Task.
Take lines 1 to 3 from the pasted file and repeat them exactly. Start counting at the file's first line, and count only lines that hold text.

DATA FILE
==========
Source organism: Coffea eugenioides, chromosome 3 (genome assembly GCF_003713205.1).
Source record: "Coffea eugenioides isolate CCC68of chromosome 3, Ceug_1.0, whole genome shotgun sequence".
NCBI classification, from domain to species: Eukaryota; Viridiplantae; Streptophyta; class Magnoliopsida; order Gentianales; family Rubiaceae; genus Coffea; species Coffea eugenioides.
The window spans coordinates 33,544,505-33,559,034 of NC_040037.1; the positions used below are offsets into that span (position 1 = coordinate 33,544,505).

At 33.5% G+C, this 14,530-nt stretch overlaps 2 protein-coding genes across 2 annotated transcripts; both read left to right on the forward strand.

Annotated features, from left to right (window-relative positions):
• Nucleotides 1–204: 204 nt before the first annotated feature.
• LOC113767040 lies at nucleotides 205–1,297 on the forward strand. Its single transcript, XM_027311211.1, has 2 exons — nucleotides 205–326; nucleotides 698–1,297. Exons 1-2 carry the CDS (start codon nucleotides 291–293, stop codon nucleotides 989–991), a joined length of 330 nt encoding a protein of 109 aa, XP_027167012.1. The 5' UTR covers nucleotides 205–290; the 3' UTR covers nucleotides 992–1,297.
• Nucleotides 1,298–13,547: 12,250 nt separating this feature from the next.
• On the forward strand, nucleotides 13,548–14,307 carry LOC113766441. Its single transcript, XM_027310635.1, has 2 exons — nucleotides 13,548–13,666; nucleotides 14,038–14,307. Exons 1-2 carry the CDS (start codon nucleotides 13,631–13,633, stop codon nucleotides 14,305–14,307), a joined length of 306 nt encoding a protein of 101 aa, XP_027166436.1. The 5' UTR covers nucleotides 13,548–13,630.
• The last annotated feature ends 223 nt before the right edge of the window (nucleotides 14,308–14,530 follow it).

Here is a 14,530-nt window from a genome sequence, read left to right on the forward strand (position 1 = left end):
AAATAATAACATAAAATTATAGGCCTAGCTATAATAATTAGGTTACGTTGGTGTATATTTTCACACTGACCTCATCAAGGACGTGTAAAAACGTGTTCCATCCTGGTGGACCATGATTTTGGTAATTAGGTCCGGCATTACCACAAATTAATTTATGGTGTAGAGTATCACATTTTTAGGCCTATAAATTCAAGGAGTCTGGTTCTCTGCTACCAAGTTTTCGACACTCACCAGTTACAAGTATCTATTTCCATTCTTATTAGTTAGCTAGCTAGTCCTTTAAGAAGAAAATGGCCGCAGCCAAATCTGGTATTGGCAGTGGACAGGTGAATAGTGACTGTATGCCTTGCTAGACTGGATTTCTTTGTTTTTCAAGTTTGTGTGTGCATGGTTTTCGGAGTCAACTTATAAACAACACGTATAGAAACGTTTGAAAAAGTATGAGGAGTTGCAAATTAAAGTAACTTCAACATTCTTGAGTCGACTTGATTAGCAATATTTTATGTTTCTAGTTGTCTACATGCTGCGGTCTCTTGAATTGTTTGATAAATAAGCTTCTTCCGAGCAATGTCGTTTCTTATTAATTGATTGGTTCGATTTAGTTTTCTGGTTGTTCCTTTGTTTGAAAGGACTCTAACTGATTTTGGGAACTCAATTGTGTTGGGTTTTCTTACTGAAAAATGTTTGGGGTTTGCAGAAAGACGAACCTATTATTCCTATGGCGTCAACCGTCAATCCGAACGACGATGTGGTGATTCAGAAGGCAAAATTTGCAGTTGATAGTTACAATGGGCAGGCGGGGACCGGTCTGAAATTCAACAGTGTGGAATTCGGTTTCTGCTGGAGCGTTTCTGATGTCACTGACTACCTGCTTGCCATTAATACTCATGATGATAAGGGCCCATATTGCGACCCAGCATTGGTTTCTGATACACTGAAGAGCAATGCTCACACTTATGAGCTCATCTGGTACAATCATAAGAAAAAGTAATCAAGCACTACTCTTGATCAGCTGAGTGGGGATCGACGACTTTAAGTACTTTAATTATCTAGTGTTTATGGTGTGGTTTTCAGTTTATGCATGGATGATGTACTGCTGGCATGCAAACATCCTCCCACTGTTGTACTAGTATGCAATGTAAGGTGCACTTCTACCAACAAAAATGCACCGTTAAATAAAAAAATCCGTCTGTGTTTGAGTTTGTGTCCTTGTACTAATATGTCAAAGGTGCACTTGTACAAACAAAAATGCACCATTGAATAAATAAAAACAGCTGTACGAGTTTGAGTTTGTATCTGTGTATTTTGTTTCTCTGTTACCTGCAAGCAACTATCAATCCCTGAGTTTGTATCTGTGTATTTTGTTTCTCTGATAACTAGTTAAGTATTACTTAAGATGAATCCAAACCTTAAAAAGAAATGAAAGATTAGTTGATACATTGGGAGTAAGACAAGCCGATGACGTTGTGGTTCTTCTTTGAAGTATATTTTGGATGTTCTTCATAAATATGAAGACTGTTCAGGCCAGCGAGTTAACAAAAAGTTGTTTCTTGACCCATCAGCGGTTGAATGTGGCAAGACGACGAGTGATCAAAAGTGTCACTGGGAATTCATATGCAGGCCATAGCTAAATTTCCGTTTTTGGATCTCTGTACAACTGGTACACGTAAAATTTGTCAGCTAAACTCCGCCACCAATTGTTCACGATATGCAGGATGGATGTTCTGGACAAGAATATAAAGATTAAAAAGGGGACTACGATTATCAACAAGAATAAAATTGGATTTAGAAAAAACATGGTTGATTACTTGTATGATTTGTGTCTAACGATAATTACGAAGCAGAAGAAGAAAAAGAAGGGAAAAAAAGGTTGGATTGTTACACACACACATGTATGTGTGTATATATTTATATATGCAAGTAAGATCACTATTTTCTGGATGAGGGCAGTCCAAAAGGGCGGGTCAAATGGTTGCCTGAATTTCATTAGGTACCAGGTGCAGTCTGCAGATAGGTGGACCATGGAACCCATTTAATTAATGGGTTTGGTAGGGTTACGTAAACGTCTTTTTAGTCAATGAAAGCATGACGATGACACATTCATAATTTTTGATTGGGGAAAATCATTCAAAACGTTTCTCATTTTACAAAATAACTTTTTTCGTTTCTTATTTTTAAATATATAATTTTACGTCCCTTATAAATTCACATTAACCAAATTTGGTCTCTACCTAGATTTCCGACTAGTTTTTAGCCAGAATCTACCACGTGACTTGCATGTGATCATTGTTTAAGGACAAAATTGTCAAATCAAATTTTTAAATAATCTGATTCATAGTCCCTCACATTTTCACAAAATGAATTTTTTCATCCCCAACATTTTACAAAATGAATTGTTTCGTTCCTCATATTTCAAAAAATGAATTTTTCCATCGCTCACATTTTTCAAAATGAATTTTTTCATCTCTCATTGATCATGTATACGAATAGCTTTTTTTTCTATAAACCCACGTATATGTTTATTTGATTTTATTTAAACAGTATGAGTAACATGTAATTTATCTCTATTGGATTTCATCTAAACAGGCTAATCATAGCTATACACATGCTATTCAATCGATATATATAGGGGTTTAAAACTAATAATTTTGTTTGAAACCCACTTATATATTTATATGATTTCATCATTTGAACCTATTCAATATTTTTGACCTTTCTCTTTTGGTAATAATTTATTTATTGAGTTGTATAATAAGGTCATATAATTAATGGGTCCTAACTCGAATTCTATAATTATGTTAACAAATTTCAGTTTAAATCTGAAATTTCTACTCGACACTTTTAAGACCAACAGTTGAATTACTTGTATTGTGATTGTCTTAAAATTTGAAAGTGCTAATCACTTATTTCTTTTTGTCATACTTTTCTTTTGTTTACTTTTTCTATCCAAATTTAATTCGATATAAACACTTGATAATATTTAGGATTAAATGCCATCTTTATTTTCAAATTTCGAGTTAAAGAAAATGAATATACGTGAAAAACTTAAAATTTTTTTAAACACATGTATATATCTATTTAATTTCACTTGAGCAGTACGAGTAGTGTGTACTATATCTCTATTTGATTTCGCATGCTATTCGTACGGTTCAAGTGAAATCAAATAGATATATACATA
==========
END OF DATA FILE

Source organism: Coffea eugenioides, chromosome 3 (genome assembly GCF_003713205.1).
Source record: "Coffea eugenioides isolate CCC68of chromosome 3, Ceug_1.0, whole genome shotgun sequence".
NCBI classification, from domain to species: Eukaryota; Viridiplantae; Streptophyta; class Magnoliopsida; order Gentianales; family Rubiaceae; genus Coffea; species Coffea eugenioides.